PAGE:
TO WHOM IT MAY CONCERN: The Jacksonville District of the U.S. Army Corps of Engineers (Corps) has received an application for a Department of the Army permit pursuant to Section 404 of the Clean Water Act (33 U.S.C. §1344) and Section 10 of the Rivers and Harbors Act of 1899 (33 U.S.C. §403) as described below:
APPLICANT: CBC Seneca Corporation
c/o Joseph Creamer
4225 NW 24th Terrace
Boca Raton, FL 33431
WATERWAY AND LOCATION: The project would affect waters of the United States associated with 1.55 acres of freshwater herbaceous jurisdictional wetlands. The project site is located at Parcel Control Number 00-42-46-20-01-000-0142, in Section 20, Township 46 South, Range 42 East, in Delray Beach, within Palm Beach County, Florida.
Directions to the site are as follows: Exit I-95 at Exit 52 FL- 806 (West Atlantic Avenue, head west for 6.2 miles, make a U-turn at Lyons Road and the parcel will be located on the right.
APPROXIMATE CENTRAL COORDINATES:
Basic: The basic purpose of this project is to provide commercial retail space.
Overall: The overall purpose of this project is to provide a commercial retail center in western Delray Beach within Palm Beach County, Florida.
EXISTING CONDITIONS: The 4.71 acre site has a total of 1.14 acres of herbaceous wetlands (onsite) that are part of a contiguous wetland with the adjacent parcel. The onsite wetland consists of 1.14 acres while 0.41 acre is offsite for a total of 1.55 acres; which will be directly impacted by the proposed activities. The 0.41 acres of the wetlands that fall offsite will be entirely mitigated since there will be no remaining functional value to the fragmented wetland. The E-3 Canal, is located on the north side of the parcel and is adjacent to West Atlantic Avenue; the parcels located on to the east, south and west of the project area are vacant lots.
PROPOSED WORK: The applicant seeks authorization to fill 1.14 acres of jurisdictional freshwater herbaceous wetlands for the construction of a commercial retail space and attenuating structures. Secondary impacts to 0.41 acres of the contiguous wetland system is anticipated and will be compensated for with mitigated efforts.
AVOIDANCE AND MINIMIZATION INFORMATION – The applicant has provided the following information in support of efforts to avoid and/or minimize impacts to the aquatic environment: “Due to the location of the wetland across most of the northern half of the property, complete elimination of wetland impacts is not feasible. Access to the site is limited to an entry point off of Atlantic Avenue along the northern property line. In addition, the potentially contaminated wetland is providing limited functional value due to the predominance of invasive vegetation and the commercial land uses surrounding the site. As a result the total 1.55 acres of wetlands will be impacted. Due to the small, disrupted nature of the remaining offsite portion of the property, full mitigation will be provided for this area as well. Similarly to the reasoning for mitigation for offsite impacts, any reduction in wetland impacts onsite will result in a fragmented area with little to no functional value remaining.”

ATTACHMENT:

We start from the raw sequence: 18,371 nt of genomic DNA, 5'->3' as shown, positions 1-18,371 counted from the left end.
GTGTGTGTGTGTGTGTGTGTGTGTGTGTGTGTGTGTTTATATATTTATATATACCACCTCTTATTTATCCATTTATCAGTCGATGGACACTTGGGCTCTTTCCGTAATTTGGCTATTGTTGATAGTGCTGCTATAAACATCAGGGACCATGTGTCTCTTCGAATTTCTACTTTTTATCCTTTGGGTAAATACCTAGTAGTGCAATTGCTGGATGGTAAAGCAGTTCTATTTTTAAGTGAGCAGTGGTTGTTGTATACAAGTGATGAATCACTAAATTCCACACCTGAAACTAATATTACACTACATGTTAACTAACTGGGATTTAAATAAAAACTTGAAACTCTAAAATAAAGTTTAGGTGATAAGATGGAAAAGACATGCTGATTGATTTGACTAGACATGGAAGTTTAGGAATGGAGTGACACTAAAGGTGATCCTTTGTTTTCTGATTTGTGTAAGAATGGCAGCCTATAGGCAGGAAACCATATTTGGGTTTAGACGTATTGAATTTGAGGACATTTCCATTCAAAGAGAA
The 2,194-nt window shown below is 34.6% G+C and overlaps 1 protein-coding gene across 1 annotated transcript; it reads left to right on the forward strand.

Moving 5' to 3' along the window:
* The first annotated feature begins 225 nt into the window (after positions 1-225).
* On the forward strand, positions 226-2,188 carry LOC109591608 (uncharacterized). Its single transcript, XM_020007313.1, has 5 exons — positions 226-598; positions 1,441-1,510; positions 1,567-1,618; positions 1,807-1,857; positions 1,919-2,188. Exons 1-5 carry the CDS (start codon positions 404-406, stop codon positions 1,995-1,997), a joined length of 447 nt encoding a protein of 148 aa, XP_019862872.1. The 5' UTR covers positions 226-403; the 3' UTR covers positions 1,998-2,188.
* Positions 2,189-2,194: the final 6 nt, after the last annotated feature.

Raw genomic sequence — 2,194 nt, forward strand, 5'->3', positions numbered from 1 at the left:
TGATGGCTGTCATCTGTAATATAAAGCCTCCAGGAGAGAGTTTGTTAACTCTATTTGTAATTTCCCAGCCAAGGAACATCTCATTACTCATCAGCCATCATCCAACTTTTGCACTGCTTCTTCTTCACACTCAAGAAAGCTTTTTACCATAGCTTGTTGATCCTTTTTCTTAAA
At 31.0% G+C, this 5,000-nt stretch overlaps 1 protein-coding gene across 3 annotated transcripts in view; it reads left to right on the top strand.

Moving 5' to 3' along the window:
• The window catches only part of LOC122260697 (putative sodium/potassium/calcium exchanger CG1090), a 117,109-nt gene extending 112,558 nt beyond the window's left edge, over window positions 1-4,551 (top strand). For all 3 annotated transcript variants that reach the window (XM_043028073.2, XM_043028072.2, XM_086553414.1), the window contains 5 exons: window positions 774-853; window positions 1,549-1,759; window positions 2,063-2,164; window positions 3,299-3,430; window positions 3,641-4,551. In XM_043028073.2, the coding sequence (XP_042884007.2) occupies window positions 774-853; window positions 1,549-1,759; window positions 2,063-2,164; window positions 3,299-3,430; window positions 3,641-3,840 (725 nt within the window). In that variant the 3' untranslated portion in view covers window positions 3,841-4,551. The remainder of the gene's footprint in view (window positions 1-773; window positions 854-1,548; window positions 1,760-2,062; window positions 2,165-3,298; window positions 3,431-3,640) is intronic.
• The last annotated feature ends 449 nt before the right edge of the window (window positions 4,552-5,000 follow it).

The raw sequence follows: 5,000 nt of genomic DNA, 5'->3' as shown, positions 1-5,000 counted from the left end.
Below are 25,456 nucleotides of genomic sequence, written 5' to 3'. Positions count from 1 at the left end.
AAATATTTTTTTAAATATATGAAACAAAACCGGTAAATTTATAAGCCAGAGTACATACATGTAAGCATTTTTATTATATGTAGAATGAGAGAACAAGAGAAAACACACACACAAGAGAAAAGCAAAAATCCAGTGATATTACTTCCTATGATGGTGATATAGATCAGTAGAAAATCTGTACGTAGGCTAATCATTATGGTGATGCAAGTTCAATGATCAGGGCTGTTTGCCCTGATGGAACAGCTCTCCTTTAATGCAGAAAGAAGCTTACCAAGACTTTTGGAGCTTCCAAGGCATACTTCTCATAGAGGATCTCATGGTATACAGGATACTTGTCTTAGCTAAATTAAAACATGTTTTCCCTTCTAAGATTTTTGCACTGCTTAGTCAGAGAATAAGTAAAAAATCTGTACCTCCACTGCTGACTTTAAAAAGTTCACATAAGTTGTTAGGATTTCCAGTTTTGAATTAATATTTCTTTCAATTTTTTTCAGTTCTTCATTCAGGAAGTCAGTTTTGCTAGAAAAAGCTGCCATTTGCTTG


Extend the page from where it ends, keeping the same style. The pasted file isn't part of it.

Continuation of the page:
COMPENSATORY MITIGATION – The applicant has offered the following compensatory mitigation plan to offset unavoidable functional loss to the aquatic environment: The applicant has proposed to mitigate for unavoidable direct impacts associated with project development by purchasing credits from the Loxahatchee Mitigation Bank in Palm Beach County.
The Corps has determined that at least half of the project footprint is wetland, and historic aerials indicate that the project area has been subjected to heavy disturbances and fill episodes. This combination of factors indicate little likelihood for the presence of intact archaeological resources. One documented historic resource group, the E-3 Canal (8PB07705), lies adjacent to the project area on the north side. This resource has been determined ineligible for listing on the National Register of Historic Places. Therefore the project has no potential to effect historic properties. By copy of this public notice, the Corps is providing information for review. Our final determination relative to historic resource impacts is subject to review by and coordination with the State Historic Preservation Officer and if applicable, those federally recognized tribes with concerns in Florida and the Permit Area.
The Corps has determined the proposed project will have no effect on the Florida scrub jay (Aphelocoma coerulescens) and the Everglade snail kite (Rostrhamus sociabilis plumbeus), as the site does not contain suitable habitat for this species and it is not designated critical habitat for this species.
The Corps has determined the proposed project is “Not Likely to Adversely Affect” the wood stork (Mycteria americana). The proposed activity is within the Core Foraging Area (CFA) of two (2) wood stork colonies; the project supports marginally Suitable Foraging Habitat (SFH) for wood stork. Based on the Effect Determination Key for the Wood Stork in South Florida (dated May 18, 2010), the Corps determination sequence was A>B>C>E=NLAA. The project provides SFH compensation in accordance with the Clean Water Act Section 404(b)(1) guidelines and is not contrary to the habitat management guidelines. SFH compensation within the Core Foraging Area provides an amount of habitat and foraging function equivalent to that of impacted SFH; is not contrary to the Service’s Habitat Management Guidelines for The Wood Stork in the Southeast Regions and is in accordance with the CWA section 404(b)(1) guidelines.